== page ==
1:25 PM Eastern - Thursday, April 4, 2013

Largest strike in fast food industry history on the 45th anniversary of the assassination of MLK #default

photo (1).JPGUPDATE, 6:05 PM: The culminating march of today's series of actions is happening right now. Twitter updates here, here, here and here. Keep following the action using hashtag #fastfoodfwd.

Today, workers from ~70 fast food restaurants across New York City are marking the 45th anniversary of the assassination of Rev. Dr. Martin Luther King, Jr. by standing up for what's right and going on strike to demand better wages and the right to form a union without intimidation. Following in the footsteps of the 1968 Memphis sanitation strikers and MLK, hundreds of NYC workers walked off the job in the second citywide day of strikes in New York's fast food industry.

Forty-five years ago, sanitation workers in Memphis, TN, were facing the same struggle. They went on strike to demand dignity for all workers. Joined by the Rev. Dr. Martin Luther King, Jr. on the eve of his assassination, Memphis strikers declared to the world, "I AM A MAN."

Stand with New York City fast food workers by sharing this image to demand that fast food workers are paid enough to put a roof over their heads and food on the table for their children.


The average worker in the fast food industry earns around $18,000 a year, according to the Bureau of Labor Statistics. Many of the jobs are only part-time hours, and many come without basic benefits. The result is fast food workers living in poverty without enough to meet even basic needs. Many of these workers are forced to rely on food stamps and some even live in homeless shelters.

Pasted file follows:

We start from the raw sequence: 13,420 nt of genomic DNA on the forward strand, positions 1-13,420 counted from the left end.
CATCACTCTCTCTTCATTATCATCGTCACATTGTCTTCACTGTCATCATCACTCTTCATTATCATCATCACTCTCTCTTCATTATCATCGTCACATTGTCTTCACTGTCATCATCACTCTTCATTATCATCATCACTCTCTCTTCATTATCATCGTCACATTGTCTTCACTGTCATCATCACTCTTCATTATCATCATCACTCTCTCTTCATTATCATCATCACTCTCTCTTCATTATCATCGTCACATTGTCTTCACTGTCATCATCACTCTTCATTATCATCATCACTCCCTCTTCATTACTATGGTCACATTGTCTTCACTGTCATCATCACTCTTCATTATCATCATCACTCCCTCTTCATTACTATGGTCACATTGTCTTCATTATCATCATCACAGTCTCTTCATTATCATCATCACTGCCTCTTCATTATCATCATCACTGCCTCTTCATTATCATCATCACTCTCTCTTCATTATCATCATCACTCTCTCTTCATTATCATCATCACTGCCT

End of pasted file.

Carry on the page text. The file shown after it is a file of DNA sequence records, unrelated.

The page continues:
Meanwhile, the $200 billion dollar fast food industry made of giants like McDonalds,
Wendy's, Taco Bell, KFC, and Pizza Hut continues to make money hand over fist - and they've made the mistake of thinking they can ignore the workers who make their profit possible. Fast food workers are standing up today to show that they're not just 'cheap labor' -- they're men and women who want nothing more than to be treated with dignity and be let earn an honest living.

Share this image on your Facebook wall in the name of dignity and respect for all workers.

Higher wages would put more money in the hands of workers -- which in turn means more money spent in local shops and a boost for our community. "I'm not trying to be a millionaire working at Taco Bell, but I do want the basics," said Chad Tall, a Taco Bell worker from the Bronx. "I don't want to have to sacrifice breakfast to buy a Metro Card."

The Memphis strikers showed us there is nothing to fear in standing up for what's right and ensuring we won't be ignored any longer. As Memphis sanitation striker Alvin Turner said "in order to win, you have to stand up and be counted."

Fast food workers will finish out the day of actions with a large rally and march this evening.

More coverage of today's strikes can be found on New York Times, Salon.com, MSNBC, Daily Kos, The Atlantic and CNN Money.

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